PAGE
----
As yet, pharmacologists know little about what long-term benefits and damage modafinil can cause.
Now for the short-term effects. These include:
- increased energy levels; how long these may last vary from person to person. Some users have retained high energy levels all day, but others report that it wears off rather quickly.
- loss of agility and balance, increased incidence of falls
- wobbly movements, including shaky hands
- memory loss
- reduced release of catechol-O-methyl transferase (COMT)
There is much that is not known to the pharmacological world about how modafinil works; consequently, scientists are continually conducting research on the drug. In 2006, the Air Force Research Laboratory published a 24-page report called “A Double-Blind Placebo-Controlled Investigation of the Efficacy of Modafinil for Maintenance Alertness and Performance in Sustained Military Ground Operations,” which may be viewed online in PDF form. The results of their studies provided some evidence that “modafinil partially attenuates the performance decrement caused by sleep loss in field environments, thus increasing the likelihood of successful mission accomplishment.”
The drug was originally developed in France in the 1970s by Lafon Laboratories, specifically by Michel Valentin Marcel Jouvet, who is now Emeritus Professor of Experimental Medicine at the University of Lyon. Because it did not produce anxiety or other such side effects, the way amphetamines often do, the drug, which was then called Adrafinil was considered superior to those drugs. It was classed as a stimulant.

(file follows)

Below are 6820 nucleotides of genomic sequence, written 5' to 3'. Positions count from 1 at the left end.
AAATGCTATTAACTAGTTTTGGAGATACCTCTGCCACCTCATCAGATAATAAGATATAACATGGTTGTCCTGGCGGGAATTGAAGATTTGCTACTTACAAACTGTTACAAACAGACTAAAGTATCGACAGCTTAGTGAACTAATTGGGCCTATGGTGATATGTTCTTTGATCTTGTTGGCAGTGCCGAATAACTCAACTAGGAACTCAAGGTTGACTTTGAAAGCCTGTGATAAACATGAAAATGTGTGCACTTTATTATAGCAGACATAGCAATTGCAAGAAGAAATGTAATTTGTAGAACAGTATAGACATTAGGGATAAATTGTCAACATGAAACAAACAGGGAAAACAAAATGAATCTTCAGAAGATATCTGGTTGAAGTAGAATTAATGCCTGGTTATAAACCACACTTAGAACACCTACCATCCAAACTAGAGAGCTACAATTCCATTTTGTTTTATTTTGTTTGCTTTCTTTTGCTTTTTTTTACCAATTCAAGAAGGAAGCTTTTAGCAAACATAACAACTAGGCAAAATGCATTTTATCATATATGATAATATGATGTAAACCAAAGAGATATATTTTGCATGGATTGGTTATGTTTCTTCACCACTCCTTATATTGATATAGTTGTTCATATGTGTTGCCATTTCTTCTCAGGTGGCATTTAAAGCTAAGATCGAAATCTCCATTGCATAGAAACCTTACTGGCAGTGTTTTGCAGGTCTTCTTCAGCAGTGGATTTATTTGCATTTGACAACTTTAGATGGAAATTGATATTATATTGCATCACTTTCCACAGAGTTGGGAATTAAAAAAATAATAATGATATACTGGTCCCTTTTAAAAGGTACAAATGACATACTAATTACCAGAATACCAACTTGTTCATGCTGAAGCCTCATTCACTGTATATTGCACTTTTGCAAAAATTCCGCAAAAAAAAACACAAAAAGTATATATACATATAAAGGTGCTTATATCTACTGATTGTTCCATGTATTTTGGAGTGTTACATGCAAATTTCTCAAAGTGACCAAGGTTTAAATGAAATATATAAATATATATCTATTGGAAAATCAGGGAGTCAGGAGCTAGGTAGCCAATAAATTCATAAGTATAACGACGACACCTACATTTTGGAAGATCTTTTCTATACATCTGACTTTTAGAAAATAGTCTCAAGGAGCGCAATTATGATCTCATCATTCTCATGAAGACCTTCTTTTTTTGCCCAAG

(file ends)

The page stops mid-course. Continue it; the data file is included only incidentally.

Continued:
In 1986, modafinil was offered in France as an experimental method of treating narcolepsy; eight years later, it was prescribed there under the trade name Modiodal, in in another four, it found its way to the United States, where its trade name has been Provigil (see the introduction). Not until 2002 was it approved for use in Great Britain.
Much of modafinil’s recent history, beginning in 1990, has involved patent protection and anti-trust laws. That year, the chemical composition of the medicine was covered in U.S. Patent 4,927,855. Other patents were issued in the following decade, but in 2010 the original one expired.
Stacking is when more than one nootropical drug (memory enhancer) are used in combination. The effects of modafinil stacks can be very powerful and often include increased histamine levels and increased alertness and focus. (Histamine plays a role in local immune responses and also serves as a neurotransmitter.) When taken in combination with piracetam, in particular, modafinil has produced effects that are greater than those that either could have had by itself. Memory, reasoning, perception and the functions of the sensory system are improved enormously.
Final thoughts on Modafinil
Modafinil is a drug that has been approved by the FDA for combating attention and other disorders. Some of its effects are known, but there is much that doctors and scientists still do not know, and studies have yet to be performed, though research will undoubtedly increase in the future.